As Jesus and his disciples were on their way, he came to a village where a woman named Martha opened her home to him. She had a sister called Mary, who sat at the Lord’s feet listening to what he said. But Martha was distracted by all the preparations that had to be made. She came to him and asked, “Lord, don’t you care that my sister has left me to do the work by myself? Tell her to help me!”
”Martha, Martha,” the Lord answered, “you are worried and upset about many things, but few things are needed—or indeed only one. Mary has chosen what is better, and it will not be taken away from her.”
As a highly motivated, busy kind of gal, I used to read this verse and feel instant condemnation.
How dare I be so busy?
I am such a loser. I will never be that calm, sweet, quiet gal who sits still for hours at a time…somewhere in a tranquil room, probably an empty closet, and talks to Jesus. I don’t know why I pictured her this way. I mean, who has empty closets anyways? I’d be sitting on old worn shoes or a pile of dirty clothes if I camped out in my closet.
But I thought that Mary, the one who chose “the better part” was surely looking down her nose at this Martha who was busy fussing over the dishes in the sink and making sure to bring homemade cookies to her daughter’s class for treats while cleaning up the mess the puppy just made in the foyer.
Until I realized that this verse is really all about balance and needs to be taken into context with the whole scope of expectation that God has for us as wives and women of God.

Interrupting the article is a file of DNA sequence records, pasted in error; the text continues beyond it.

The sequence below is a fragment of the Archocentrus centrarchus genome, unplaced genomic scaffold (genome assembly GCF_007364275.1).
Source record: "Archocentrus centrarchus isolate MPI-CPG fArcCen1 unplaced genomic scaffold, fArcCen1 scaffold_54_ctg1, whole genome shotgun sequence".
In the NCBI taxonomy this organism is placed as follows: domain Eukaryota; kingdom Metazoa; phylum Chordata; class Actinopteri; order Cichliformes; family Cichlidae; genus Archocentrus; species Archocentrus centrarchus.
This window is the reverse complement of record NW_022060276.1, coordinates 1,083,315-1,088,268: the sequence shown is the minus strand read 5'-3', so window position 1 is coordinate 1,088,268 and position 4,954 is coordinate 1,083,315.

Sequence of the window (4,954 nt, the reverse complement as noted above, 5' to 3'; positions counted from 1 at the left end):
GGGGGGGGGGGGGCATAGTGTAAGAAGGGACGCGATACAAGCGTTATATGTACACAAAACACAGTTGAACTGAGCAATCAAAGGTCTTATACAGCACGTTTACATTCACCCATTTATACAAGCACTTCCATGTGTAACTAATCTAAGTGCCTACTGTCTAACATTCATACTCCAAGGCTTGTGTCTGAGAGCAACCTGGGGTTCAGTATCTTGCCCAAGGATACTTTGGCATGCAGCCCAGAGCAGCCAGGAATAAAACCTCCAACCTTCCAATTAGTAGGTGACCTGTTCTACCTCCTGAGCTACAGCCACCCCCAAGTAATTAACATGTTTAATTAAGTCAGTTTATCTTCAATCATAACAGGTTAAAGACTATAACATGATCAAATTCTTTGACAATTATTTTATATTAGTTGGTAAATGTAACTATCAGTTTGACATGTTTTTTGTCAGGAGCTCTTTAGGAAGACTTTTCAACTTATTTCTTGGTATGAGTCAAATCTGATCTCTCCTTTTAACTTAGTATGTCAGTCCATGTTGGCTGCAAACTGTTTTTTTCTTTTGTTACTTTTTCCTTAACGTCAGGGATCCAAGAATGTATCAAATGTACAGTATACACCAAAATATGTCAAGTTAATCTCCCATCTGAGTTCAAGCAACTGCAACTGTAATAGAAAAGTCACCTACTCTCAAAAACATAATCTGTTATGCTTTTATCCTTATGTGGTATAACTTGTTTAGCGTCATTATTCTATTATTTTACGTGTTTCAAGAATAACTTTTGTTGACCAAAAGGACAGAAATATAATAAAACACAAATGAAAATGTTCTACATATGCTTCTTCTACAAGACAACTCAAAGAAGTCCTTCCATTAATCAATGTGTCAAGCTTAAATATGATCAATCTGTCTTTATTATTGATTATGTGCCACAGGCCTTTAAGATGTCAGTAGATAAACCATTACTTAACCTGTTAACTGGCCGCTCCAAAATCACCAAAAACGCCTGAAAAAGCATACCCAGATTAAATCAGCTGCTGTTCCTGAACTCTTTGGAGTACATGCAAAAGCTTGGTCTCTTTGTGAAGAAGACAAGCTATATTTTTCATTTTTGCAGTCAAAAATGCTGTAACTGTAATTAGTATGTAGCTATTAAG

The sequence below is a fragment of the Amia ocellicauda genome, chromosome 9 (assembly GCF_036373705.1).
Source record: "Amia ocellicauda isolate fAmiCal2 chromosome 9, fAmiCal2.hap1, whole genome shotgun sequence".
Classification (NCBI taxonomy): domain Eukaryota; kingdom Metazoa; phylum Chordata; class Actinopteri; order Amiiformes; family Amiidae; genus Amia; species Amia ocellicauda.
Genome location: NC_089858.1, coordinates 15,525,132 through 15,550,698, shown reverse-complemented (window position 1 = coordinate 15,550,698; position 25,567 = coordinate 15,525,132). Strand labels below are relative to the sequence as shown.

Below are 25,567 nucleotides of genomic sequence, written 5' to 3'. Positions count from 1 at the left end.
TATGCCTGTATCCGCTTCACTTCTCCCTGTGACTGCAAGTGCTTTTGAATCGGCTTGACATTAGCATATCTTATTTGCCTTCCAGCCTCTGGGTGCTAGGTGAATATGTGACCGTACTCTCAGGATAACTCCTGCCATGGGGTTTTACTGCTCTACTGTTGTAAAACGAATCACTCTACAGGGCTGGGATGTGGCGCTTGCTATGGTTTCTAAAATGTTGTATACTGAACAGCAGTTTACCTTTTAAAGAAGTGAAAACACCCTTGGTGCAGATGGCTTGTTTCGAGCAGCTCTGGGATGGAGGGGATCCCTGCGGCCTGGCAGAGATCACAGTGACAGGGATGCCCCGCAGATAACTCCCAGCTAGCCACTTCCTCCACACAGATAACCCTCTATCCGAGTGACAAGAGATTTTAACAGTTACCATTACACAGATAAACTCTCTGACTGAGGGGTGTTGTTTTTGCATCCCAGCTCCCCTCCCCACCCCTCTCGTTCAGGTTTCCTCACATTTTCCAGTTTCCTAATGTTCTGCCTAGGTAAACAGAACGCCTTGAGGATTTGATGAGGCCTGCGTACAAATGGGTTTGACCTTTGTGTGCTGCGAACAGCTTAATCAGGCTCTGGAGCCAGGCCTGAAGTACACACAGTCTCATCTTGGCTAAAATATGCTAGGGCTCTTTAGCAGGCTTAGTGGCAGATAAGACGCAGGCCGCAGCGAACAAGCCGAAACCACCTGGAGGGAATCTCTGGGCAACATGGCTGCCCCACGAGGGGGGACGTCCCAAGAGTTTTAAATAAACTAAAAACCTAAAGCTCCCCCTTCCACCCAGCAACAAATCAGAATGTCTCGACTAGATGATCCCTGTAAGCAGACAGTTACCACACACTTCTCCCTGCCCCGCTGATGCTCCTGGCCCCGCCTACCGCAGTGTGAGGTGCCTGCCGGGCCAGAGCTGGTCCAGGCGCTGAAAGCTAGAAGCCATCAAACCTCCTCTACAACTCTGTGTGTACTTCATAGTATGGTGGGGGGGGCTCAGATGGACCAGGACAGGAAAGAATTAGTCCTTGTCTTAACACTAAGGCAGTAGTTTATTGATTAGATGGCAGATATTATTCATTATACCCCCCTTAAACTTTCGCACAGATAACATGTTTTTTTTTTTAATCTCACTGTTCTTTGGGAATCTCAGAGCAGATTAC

I mean, how do I be a help-mate to my husband while I’m sitting quietly on the stinky socks in my closet? Well, truth be told, I can’t be. And if I tried, I don’t think my husband would be all too happy with me no matter how close to Jesus I became.
If I read Proverbs 31 without Mary and Martha in mind, I could go off the deep end and start buying up fields and planting vineyards while I supply merchants with sashes, and I’m not even sure what that means. What do they need sashes for anyways?
The story before Mary and Martha is about the Good Samaritan. Two men walked by and piously did nothing. The man who’s praised is the one who took that time to be the hands and feet of love. And HE was the star, not the ones who did nothing.
Martha was apparently TOO busy at the wrong time. Notice the word “distracted.” She was distracted by all that needed to be done instead of focused on the true priority in the room.
I get that. That’s relatable.
For all we know, Mary was tempted to be distracted too. Maybe the lesson here is that she overcame the urge to create an ice-sculpture of Jesus walking on the water. Maybe she wanted to make everything perfect just like Martha but then realized that it was more important to spend time with the Friend she loved than to impress Him with her carving skills.
Work with me ladies, we don’t really know the back story here so I’m winging it.
But I still believe the ultimate lesson here is balance.
Keep your walk with the Lord at the top priority of your life but remember that we’re not in heaven yet. The laundry still needs to get done. So make time for Him, but be careful to get those vineyards planted too.
It’s all about our hearts, girls. Give Him yours, that’s really all He asks.